The Sea Stallion: The World’s Largest Reconstruction of a Once-Dreaded Ship.

“A.D. 793. This year came dreadful fore-warnings over the land of the Northumbrians, terrifying the people most woefully: these were immense sheets of light rushing through the air, and whirlwinds, and fiery dragons flying over the firmament. These tremendous tokens were soon followed by a great famine…”

The Anglo-Saxon Chronicle To zealous Christian monks, these phenomena foreboded the tragedy that was to strike a remote monastery on the island of Lindisfarne, off the northeast coast of England. Later to be called the Holy Island, it was the most important religious centre in the region, and one of the wealthiest institutions in Northumbria. There were a number of autonomous monasteries in Anglo-Saxon England, sacred sanctuaries who posed no threat to and faced none in a civilized world.

However the civilized world, as the monks understood it, ended on the northern coasts of mainland Europe. Across the North and Baltic Seas, lay the lands of the Norsemen, whose collective conscience was not tempered by any ecclesiology. These people were just setting out to explore the wider world and seek their fortune. In the year 793, some of them sailed across the North Sea to England.

With a long view of the sea, some monks of the Holy Island sighted the ships on the horizon. As they watched uneasily, the ships loomed larger and their square sails and dragon-headed prows came into view. The ships looked imposing; of a type the ascetics had never seen before. As the vessels beached on the shore, bewilderment turned into alarm, then into outright panic as hordes of barbarians, yelling fiercely, jumped off with brandished weapons and rushed towards them.

Like lightning, the marauders swooped down on the monastery, killing wantonly and destroying everything in their path. They plundered the treasures of the church and looted the granary. Young apprentices studying the Holy Scriptures were raped. Once they were done, the attackers set fire to the wooden building, partially gutting it. They came out of nowhere and mysteriously disappeared.

According to the monk Simeon, “…they trod the holy things under their polluted feet, they dug down the altars…Some of the brethren they slew, some they carried off with them in chains, the greater number they stripped naked, insulted, and cast out of doors, and some they drowned in the sea.”

The sheer savagery and brutality of the assault, especially on a Christian institution, stunned all of Europe. The venerable Alcuin, employed as a royal tutor by Charlemagne, wrote to bishop Higbald of Lindisferne, “Either this is the beginning of greater tribulation, or else the sins of the inhabitants have called it upon them. Truly, it had not happened by chance, but it is a sign that it was well merited by someone. But now, you who are left, stand manfully, fight bravely, defend the camp of God.”

Alcuin was prophetic too. The raid on the Holy Island was the just the beginning of violent incursions by the Norsemen, who would repeatedly ravage the coastlines and river routes of Europe for the next three centuries. Of course, the attack on wealthy Lindisferne was not a random occurrence; it was a deliberate, planned maneuver by a class of men whose careers were built on other people’s wealth, sweat, and blood. The Age of Vikings had begun.

History of the Vikings

The Vikings originated from the Scandinavian lands of modern Norway, Denmark and Sweden; they were descendants of pirates who targeted merchant ships in the Baltic Sea. The Norsemen (men from the north), were initially known as traders; furs from the northern regions were especially valued by continental Europeans. The Vikings had glimpsed the growing wealth of the southerners and learned about the conflicts between various kingdoms. Seafaring people themselves, they studied the new sailing techniques of the continent and improved upon them.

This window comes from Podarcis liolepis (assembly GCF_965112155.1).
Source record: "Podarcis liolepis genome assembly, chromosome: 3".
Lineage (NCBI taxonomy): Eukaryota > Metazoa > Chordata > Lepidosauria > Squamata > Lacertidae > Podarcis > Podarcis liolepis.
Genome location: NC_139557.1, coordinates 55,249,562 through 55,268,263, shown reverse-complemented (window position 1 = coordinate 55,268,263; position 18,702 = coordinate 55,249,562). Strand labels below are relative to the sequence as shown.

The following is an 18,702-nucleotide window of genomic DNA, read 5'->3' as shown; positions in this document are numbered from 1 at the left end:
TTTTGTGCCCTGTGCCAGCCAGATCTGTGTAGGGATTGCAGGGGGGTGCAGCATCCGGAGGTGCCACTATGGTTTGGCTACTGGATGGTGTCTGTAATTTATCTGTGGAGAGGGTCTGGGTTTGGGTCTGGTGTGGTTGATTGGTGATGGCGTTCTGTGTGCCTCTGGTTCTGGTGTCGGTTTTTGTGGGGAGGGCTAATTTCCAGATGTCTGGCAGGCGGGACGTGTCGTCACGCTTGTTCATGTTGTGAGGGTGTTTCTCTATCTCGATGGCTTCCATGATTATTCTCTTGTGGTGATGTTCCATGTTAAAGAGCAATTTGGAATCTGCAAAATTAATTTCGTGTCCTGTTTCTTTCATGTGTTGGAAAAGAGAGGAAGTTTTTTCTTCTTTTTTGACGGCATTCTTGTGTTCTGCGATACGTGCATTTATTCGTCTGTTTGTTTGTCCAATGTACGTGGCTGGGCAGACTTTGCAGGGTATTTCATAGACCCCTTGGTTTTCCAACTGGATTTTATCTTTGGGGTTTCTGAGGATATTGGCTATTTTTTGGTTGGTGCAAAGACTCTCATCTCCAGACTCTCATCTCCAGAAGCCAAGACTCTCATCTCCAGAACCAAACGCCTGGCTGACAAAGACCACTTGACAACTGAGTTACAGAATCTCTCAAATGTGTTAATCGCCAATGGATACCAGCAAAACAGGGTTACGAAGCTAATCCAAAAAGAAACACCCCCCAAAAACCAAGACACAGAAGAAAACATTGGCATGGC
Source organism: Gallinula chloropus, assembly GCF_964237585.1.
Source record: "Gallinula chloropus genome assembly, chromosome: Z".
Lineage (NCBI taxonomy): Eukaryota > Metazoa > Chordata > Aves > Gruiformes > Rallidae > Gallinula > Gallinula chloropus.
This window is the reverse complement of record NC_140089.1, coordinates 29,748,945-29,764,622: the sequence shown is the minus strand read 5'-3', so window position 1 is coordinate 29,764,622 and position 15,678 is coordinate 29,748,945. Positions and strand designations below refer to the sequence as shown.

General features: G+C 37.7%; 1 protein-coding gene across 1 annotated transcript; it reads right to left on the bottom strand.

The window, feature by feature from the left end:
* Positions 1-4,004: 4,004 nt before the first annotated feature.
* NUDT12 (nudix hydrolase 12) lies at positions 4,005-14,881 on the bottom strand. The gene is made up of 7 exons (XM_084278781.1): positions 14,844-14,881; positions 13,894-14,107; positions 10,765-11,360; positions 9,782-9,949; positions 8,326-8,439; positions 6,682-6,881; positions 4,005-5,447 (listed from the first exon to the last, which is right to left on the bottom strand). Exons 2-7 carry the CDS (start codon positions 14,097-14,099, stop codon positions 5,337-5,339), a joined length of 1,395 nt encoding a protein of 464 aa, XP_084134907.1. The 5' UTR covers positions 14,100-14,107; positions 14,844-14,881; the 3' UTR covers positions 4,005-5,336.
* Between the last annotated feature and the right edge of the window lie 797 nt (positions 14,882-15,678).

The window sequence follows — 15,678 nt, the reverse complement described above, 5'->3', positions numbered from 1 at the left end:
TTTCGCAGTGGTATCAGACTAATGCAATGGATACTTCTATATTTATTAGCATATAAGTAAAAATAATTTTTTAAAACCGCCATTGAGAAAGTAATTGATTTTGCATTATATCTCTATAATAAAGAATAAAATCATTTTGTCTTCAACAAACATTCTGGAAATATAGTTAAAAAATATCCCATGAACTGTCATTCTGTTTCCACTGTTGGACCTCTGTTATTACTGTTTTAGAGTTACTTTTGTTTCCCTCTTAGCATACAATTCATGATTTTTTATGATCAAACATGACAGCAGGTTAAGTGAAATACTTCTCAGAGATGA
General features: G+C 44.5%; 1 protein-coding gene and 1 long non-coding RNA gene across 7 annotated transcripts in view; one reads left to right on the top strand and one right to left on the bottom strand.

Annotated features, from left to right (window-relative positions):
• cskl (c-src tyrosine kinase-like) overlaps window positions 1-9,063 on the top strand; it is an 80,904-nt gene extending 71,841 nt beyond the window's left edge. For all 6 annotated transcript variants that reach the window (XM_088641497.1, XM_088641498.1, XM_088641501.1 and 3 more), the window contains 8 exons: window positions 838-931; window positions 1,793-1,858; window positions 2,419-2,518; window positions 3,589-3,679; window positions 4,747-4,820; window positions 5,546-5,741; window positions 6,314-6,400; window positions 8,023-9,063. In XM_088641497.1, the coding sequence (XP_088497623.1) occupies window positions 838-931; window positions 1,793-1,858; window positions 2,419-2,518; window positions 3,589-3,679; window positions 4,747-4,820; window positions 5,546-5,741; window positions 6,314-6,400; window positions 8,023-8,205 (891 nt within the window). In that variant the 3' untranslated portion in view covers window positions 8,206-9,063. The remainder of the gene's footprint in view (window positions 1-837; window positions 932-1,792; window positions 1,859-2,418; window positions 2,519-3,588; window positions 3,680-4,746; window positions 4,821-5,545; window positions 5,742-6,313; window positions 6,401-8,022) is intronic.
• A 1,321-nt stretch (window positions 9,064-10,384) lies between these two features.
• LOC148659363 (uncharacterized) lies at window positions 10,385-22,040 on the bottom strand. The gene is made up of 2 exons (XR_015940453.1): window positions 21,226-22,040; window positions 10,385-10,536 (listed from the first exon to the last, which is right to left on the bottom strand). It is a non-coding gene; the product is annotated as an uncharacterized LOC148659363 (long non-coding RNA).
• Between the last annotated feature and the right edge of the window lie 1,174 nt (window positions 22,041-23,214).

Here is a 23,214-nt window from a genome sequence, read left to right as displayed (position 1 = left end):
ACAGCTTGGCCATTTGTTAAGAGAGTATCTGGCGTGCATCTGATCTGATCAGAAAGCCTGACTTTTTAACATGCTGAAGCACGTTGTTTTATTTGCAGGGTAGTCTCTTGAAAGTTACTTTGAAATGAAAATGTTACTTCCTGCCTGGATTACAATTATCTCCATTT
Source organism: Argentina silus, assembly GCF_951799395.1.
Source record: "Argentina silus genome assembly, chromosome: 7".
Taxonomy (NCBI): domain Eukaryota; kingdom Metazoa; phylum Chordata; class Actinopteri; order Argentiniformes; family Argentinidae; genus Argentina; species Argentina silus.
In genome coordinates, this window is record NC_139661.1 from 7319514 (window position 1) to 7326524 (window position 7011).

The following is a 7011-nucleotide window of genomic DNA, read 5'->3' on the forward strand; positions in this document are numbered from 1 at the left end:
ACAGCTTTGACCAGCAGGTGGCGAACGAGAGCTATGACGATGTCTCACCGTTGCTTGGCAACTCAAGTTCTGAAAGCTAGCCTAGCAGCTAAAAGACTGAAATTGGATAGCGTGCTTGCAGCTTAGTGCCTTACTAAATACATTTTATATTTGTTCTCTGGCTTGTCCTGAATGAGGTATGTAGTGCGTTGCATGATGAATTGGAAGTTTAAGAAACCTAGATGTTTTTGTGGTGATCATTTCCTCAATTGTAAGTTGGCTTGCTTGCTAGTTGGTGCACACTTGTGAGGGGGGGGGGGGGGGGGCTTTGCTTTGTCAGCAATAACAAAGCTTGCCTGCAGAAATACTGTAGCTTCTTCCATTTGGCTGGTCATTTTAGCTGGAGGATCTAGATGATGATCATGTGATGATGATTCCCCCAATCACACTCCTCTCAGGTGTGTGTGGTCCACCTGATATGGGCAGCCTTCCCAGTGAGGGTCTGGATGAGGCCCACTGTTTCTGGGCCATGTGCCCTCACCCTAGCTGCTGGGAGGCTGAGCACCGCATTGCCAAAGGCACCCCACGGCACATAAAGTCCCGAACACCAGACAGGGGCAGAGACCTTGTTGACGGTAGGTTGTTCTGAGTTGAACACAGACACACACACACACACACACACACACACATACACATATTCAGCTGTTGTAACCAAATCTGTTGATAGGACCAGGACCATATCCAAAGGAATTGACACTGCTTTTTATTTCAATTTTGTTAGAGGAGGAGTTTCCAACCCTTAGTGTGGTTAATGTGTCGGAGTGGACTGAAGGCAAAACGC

Young Norsemen were encouraged to take to the sea in search of loot and prestige. For the Vikings, the two were synonymous; indeed the Vikings looked down on robbery by stealth; the gods only approved of wealth acquired by killing. So generation after generation of Norsemen terrorized common citizens and kings alike, leading to the fervent prayer, “From the wrath of the Northmen, O Lord, deliver us.”

The Vikings were not a homogenous group or a distinct race of people; they even raided other Viking settlements. The Norwegians set out west and besieged Ireland, Scotland and England. Later, they settled in these countries by overthrowing their Celtic and Anglo-Saxon rulers. They established the first trading centres in present-day Ireland. Towards the end of the ninth century, Norsemen controlled most of present-day Britain except Wessex in the south, where they were soundly defeated by King Alfred the Great.

Norwegian Vikings also penetrated France and pushed south to the Mediterranean Sea, targeting trading centres. Later, they explored the Arctic, colonising Iceland between 870 and 930. Eric the Red explored further and founded settlements on Greenland around 985; his son Leif Ericsson would sail further west and establish a temporary outpost in Newfoundland, Canada.

Vikings from Denmark concentrated on continental Europe, especially the Frankish kingdoms (in present-day France and Germany). They plundered Paris in 845 and returned in the 860s. Emperors of Frankia (modern France and Germany) paid the raiders hefty ransoms to leave their subjects alone, even offering them fiefdoms. The Danes also sailed through the straits of Gibraltar and reached Moorish Spain, where the Arabs battered their fleet as they returned northwards after sacking Pisa.

In 911 A.D., a Frankish king granted Rouen and the surrounding lands to a Viking chief named Rollo in return for closing the River Seine to other Viking invaders. The region became Normandy, ‘or land of the Northmen’, from where William the Conqueror, a descendent of the Vikings, would conquer England in 1066 and lay the foundations of modern Britain.

Swedish Vikings ventured north and east and alternately plundered, traded with, and colonised regions around the Baltic Sea. By 859, they were extracting tributes from Finns, Slavs and semi-nomadic Turks. All three groups together ultimately overthrew the Swedes, but invited them back to rule because they couldn’t stop fighting each other. The Varangians, as they were known, probably established Kievan Rus, the cultural and political predecessor of modern Ukraine (its capital is Kiev), Belarus and Russia. However, it is disputed whether the first rulers of Kievan Rus were Varangians or eastern Slavs.